NEW YORK - The slender tapers are glowing bright over tables draped with linens laid upon linens. The impeccable service staff appears table-side to whisk away the crumbs and ladle a magical bouillon from a shiny copper pot over rabbit loins that were already near-perfect. The chef has been channeling - and updating - the legendary French master Escoffier.
No, this isn't a 1970s flashback. Le Coucou in all its reimagined classic French glory is the talk of New York's dinerati right now, just crowned the best restaurant of 2016 by the New York Times and one of the best "of the century" by the New York Post.
It's also one of the most unexpected creations yet from Philly's Stephen Starr, who, in the decade since opening supersized versions of Buddakan and Morimoto in Manhattan, has gone from "carpetbagger" status known for trendy megahits with mass appeal to a darling of New York's fine dining elite, along with partner and chef Daniel Rose.
"Financially [Le Coucou] will never be a big success," said Starr. "It's too expensive to run, the rent is crazy, and the amount we spent [on construction] was extreme - around $5 million. But I didn't do it to make a lot of money. I wanted to do something that was . . . important, and from the heart."
That hunger for critical praise over pure profit is surely part of Starr's motivation as he confesses that the "big-box restaurateur label used to make me crazy."
But the significance of Le Coucou's early success goes beyond pure ego. It confirms Starr's evolution on the country's biggest stage as a maturing restaurant visionary with a gift for spotting and showcasing talent in high-design settings. His New York competitors describe his interiors as "richly textured" and "sexy."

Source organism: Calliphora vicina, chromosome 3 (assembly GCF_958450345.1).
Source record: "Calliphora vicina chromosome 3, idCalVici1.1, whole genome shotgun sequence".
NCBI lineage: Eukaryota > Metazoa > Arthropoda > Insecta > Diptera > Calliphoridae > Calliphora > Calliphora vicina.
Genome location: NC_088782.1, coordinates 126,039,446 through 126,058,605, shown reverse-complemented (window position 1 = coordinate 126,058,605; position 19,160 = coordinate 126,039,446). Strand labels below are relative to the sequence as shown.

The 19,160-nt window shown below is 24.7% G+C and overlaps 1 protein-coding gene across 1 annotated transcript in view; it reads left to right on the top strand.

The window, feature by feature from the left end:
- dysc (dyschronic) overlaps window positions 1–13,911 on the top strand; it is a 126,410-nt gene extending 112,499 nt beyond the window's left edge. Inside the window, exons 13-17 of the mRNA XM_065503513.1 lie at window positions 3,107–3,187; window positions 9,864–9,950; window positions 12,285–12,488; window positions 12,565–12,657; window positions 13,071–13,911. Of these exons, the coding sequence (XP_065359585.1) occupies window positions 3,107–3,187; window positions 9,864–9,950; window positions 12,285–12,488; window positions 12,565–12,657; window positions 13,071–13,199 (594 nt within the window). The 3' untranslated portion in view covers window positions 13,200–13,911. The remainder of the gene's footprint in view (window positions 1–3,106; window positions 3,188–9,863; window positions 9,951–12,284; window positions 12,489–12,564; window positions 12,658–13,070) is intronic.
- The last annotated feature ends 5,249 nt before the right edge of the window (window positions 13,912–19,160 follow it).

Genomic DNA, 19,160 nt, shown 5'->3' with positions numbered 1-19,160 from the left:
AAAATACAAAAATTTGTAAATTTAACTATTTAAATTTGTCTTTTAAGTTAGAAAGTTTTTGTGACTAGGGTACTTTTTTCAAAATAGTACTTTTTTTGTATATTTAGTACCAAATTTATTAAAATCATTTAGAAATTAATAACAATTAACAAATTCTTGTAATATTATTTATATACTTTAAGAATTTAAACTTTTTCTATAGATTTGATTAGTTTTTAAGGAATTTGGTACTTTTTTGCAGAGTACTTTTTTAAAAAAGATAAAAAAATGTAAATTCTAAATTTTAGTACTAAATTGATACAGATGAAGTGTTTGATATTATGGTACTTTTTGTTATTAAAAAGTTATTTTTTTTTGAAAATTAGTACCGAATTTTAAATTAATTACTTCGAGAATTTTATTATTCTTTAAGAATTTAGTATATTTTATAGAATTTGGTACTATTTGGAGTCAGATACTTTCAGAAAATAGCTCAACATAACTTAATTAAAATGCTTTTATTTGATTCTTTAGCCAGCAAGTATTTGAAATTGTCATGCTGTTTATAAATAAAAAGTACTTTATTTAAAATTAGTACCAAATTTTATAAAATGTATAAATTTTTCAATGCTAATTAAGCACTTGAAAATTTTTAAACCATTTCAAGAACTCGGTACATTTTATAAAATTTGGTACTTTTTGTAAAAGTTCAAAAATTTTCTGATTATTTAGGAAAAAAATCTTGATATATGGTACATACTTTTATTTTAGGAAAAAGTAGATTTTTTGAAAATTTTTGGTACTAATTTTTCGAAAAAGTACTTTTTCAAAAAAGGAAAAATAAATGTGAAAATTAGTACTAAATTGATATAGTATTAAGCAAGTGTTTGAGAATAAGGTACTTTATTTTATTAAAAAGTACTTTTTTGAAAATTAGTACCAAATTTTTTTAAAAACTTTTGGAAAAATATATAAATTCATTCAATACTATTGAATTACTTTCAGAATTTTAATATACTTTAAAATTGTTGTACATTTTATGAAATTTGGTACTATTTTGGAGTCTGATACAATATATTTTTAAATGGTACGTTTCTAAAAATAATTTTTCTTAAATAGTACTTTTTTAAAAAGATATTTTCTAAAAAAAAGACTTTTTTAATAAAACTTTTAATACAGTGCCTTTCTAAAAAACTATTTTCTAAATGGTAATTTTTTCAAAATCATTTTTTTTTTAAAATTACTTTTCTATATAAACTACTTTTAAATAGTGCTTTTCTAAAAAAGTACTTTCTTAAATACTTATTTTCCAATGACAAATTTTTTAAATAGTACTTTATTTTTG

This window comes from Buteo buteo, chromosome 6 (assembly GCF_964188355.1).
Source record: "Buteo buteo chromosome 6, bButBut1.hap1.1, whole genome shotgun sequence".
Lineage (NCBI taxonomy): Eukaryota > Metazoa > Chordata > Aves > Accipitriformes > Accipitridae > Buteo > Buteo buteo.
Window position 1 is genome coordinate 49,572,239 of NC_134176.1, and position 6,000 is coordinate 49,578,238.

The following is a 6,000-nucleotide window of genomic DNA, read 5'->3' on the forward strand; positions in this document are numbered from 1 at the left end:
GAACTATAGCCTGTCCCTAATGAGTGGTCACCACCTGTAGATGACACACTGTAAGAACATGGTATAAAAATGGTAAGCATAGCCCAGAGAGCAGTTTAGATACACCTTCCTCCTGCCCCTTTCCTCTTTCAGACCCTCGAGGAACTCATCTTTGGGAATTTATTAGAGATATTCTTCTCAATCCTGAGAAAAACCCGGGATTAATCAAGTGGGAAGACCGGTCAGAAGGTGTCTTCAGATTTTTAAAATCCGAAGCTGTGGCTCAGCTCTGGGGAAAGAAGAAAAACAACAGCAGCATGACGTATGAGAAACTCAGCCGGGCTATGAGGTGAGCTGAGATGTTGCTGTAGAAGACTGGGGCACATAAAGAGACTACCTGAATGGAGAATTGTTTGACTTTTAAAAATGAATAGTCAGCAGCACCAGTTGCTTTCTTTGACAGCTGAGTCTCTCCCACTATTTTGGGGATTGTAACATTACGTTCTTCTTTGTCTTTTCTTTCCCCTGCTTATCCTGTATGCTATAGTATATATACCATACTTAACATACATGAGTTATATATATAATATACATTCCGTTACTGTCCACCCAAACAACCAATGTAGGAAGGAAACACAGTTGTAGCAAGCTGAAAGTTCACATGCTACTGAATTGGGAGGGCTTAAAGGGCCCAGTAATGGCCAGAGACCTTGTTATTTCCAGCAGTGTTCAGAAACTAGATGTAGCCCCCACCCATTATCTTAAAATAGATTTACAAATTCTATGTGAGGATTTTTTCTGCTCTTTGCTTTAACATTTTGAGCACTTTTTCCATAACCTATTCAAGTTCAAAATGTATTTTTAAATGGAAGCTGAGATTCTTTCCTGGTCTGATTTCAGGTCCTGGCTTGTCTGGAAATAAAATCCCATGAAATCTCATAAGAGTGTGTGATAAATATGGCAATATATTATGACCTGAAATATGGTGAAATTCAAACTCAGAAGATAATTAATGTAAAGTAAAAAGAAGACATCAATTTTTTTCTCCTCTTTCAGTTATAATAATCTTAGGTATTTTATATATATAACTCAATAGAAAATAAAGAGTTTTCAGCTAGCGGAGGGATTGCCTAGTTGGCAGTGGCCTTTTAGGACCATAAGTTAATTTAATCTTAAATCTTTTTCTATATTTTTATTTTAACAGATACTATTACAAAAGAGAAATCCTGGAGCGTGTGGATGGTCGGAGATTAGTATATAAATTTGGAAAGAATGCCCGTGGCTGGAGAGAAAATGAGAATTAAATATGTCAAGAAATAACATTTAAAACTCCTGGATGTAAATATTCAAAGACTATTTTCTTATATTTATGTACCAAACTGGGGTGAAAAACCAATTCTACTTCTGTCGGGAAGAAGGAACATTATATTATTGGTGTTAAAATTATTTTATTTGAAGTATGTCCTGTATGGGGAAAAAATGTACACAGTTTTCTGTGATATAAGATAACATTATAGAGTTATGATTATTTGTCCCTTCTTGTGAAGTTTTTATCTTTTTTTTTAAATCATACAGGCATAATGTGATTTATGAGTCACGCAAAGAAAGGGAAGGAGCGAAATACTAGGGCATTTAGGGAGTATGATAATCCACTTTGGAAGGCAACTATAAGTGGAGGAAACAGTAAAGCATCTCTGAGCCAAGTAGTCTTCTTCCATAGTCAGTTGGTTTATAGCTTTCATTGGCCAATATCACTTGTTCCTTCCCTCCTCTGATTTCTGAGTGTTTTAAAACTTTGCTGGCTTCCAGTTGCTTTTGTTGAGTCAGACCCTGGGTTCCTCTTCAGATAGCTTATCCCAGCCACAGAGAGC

It also highlights his preternatural sense of timing, which in itself offers a somewhat counterintuitive commentary on American dining trends. Classic French cuisine in 2017? That obit was supposedly written years ago as the nation's restaurant world embraced more casual spaces and international flavors. But the taste pendulum swings faster in New York than anywhere else.
"I was skeptical," says veteran restaurateur Drew Nieporent, who owns Nobu and Tribeca Grill, among other New York institutions. "I've been telling my chef at Bâtard to do less French, more Middle Europa. But now with Le Coucou, Günter Seeger, and Le Coq Rico, it's suddenly the year of the French restaurant in New York. It didn't happen overnight. But Stephen ID'd that early."
And a steep investment in outmoded niceties like candles and tablecloths (a $200,000-plus annual expense alone) did not deter.